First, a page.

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The Farley Frigatebird

The Rat

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What do you do when you have leftover bits from an Airfix Lysander? 


50762786543_8997f110f4_z.jpg1 by Dave Bailey, on Flickr


"Well, Jenkins, what does the irrepressible Mr. Farley have for us this time?" "An autogyro, Sir." "Really? I thought they were rather an antiquated idea. Do you think we should pursue it?" "Yes, Sir, it does have unique capabilities that could be of use in a number of areas. As a naval spotter it could take off from a small pad on a ship and land back on it. It would give them an ability to immediately check on possible threats instead of calling for patrol aircraft that might take a while getting there."

Lord Beaverbrook, Minister of Aircraft Production, digested this information for a few moments, then gave his aide a nod. "Right, then, grab your coat and off you go!"

'Here we go again', thought Jenkins when he arrived at the Farley testing grounds. As with the previously viewed Flutterbug, here was another rip-off of the Westland Lysander. Hmmm...', he thought to himself, ''rip-off', that's a rather nice phrase, but it'll never catch on. May as well forget it.'


50763634522_c9c410f6fe_z.jpg2 by Dave Bailey, on Flickr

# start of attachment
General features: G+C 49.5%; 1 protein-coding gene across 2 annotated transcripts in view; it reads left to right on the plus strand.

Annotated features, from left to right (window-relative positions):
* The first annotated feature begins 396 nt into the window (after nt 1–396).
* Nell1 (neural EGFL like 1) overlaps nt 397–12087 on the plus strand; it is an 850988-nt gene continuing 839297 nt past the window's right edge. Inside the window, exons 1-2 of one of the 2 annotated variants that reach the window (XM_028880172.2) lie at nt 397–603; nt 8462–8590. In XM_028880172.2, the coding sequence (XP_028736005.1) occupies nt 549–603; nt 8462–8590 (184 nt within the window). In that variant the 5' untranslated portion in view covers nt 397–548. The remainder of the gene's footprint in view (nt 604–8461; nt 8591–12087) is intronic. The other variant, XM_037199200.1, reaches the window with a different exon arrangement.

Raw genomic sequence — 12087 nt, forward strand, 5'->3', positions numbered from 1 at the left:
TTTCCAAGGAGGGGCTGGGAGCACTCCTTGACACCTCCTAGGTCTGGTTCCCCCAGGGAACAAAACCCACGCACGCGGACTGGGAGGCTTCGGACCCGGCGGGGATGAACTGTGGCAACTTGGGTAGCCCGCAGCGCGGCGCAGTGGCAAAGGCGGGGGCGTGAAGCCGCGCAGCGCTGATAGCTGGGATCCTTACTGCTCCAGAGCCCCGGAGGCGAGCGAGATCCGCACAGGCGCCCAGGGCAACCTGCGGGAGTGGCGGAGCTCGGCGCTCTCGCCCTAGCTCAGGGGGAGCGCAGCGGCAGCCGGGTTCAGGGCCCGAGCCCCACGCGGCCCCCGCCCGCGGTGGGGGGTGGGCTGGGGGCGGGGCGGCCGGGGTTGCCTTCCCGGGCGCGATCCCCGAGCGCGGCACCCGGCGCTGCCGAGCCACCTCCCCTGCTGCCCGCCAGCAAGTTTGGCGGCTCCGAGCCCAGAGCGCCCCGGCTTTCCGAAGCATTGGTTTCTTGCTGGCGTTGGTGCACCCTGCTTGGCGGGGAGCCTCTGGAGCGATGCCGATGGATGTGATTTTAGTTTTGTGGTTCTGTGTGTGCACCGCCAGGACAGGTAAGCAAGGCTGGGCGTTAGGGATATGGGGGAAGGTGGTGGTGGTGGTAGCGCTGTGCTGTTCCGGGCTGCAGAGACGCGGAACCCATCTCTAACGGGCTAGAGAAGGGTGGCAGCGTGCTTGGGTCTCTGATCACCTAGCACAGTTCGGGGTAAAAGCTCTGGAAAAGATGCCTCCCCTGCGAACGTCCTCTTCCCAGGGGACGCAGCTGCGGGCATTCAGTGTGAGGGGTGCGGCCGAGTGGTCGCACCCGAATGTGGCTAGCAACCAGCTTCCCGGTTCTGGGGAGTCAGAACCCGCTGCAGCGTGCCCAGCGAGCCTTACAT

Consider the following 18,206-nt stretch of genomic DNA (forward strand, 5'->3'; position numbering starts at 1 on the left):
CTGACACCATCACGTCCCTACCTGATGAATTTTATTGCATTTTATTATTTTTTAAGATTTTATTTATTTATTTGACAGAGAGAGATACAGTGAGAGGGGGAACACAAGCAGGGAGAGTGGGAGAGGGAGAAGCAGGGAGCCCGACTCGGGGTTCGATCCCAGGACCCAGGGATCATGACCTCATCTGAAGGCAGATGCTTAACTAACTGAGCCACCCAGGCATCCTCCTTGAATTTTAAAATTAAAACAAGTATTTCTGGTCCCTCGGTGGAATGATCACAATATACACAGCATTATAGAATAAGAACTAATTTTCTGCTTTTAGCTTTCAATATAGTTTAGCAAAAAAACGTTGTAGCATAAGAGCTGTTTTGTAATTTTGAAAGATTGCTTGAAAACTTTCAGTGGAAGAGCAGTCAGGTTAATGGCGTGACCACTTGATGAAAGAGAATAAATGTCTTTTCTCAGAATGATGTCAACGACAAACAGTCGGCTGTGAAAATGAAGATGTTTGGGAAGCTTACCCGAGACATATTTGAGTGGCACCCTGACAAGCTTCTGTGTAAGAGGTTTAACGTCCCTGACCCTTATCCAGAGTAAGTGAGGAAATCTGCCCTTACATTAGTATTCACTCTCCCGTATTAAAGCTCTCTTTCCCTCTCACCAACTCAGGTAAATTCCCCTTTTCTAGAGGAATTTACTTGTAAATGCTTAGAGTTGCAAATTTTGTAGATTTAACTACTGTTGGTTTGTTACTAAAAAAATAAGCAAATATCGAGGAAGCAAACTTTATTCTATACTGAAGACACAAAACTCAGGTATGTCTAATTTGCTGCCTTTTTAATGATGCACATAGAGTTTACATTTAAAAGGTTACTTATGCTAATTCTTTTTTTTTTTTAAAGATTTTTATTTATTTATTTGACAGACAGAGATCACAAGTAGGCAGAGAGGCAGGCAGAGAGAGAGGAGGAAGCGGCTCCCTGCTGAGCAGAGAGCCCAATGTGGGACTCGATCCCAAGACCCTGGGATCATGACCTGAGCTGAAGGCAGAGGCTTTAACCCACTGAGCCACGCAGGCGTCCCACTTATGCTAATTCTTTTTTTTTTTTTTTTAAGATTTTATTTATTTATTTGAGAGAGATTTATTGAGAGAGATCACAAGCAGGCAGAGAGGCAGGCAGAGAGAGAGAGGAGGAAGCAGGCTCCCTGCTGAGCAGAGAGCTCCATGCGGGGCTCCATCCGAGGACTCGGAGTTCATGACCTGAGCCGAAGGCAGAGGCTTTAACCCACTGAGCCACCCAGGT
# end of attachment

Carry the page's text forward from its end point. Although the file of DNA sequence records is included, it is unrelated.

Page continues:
"Mr. Jenkins again!", said the Farley representative, one Egbert Blodge, "A pleasure to see you!" His enthusiasm seemed a little forced, but that's often the job of a salesman. "This" he said with a verbal flourish "Is the Frigatebird. I thought of the name while watching the real ones soaring over the sea in the Antilles. Excellent command of the air, able to catch every tiny breeze and use it to their advantage, just like this beauty will!" "If I recall," said Jenkins, with his nose in the air and a superior tone in his voice, "They do it without their wings revolving in a circle."

Before the red left Blodge's cheeks, the engine coughed to life, and the machine lurched forward. The rotors spun up, and after a very brief run it was airborne, and began a slow lazy circle of the airfield. "Why the open cockpit for the pilot?" "Well, the position of the rotor support made it impossible to have a sliding canopy, and we moved the windscreen forward to give the pilot easier entrance and egress. Clever, eh?" "Yes, inconsiderate of Westland to design things that way." There was an embarrassed silence from Blodge for the rest of the demonstration, which proved that it could at least take-off and land.


50763635707_bf9cf92d54_z.jpg3 by Dave Bailey, on Flickr


The Frigatebird was not the success of it's stablemate, the Flutterbug, and nowhere near the legendary Fruitbat. But the Admiralty did procure some for spotting, using a pad at the rear of battleships and cruisers. Predictable landing difficulties were encountered with turbulence from superstructure of the vessels as air passed by, resulting in all of the Frigatebirds being lost within the space of a year, fortunately without the loss of any crew. No intact airframes survived the war.

50763636392_36c6d8edca_z.jpg4 by Dave Bailey, on Flickr


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